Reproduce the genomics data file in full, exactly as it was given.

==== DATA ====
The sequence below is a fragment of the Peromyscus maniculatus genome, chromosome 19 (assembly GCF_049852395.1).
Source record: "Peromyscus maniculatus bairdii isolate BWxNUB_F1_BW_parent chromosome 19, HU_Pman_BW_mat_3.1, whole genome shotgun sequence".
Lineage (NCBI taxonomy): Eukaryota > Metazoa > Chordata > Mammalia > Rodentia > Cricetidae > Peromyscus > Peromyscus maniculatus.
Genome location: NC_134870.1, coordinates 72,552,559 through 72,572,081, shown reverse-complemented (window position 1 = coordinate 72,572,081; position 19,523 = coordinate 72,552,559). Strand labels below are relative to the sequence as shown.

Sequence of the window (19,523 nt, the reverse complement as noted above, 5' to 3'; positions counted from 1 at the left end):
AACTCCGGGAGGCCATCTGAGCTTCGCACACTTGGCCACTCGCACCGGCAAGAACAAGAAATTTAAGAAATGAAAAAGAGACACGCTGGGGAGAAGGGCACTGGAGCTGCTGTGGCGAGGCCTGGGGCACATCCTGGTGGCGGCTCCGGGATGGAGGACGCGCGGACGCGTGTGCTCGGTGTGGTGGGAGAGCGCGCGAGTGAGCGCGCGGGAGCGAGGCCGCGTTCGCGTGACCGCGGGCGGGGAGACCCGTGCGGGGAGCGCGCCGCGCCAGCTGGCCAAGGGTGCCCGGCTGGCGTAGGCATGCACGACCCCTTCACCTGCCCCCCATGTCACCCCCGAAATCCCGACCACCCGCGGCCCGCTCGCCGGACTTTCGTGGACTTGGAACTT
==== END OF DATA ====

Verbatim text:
The sequence below is a fragment of the Peromyscus maniculatus genome, chromosome 19 (assembly GCF_049852395.1).
Source record: "Peromyscus maniculatus bairdii isolate BWxNUB_F1_BW_parent chromosome 19, HU_Pman_BW_mat_3.1, whole genome shotgun sequence".
Lineage (NCBI taxonomy): Eukaryota > Metazoa > Chordata > Mammalia > Rodentia > Cricetidae > Peromyscus > Peromyscus maniculatus.
Genome location: NC_134870.1, coordinates 72,552,559 through 72,572,081, shown reverse-complemented (window position 1 = coordinate 72,572,081; position 19,523 = coordinate 72,552,559). Strand labels below are relative to the sequence as shown.

Sequence of the window (19,523 nt, the reverse complement as noted above, 5' to 3'; positions counted from 1 at the left end):
AACTCCGGGAGGCCATCTGAGCTTCGCACACTTGGCCACTCGCACCGGCAAGAACAAGAAATTTAAGAAATGAAAAAGAGACACGCTGGGGAGAAGGGCACTGGAGCTGCTGTGGCGAGGCCTGGGGCACATCCTGGTGGCGGCTCCGGGATGGAGGACGCGCGGACGCGTGTGCTCGGTGTGGTGGGAGAGCGCGCGAGTGAGCGCGCGGGAGCGAGGCCGCGTTCGCGTGACCGCGGGCGGGGAGACCCGTGCGGGGAGCGCGCCGCGCCAGCTGGCCAAGGGTGCCCGGCTGGCGTAGGCATGCACGACCCCTTCACCTGCCCCCCATGTCACCCCCGAAATCCCGACCACCCGCGGCCCGCTCGCCGGACTTTCGTGGACTTGGAACTT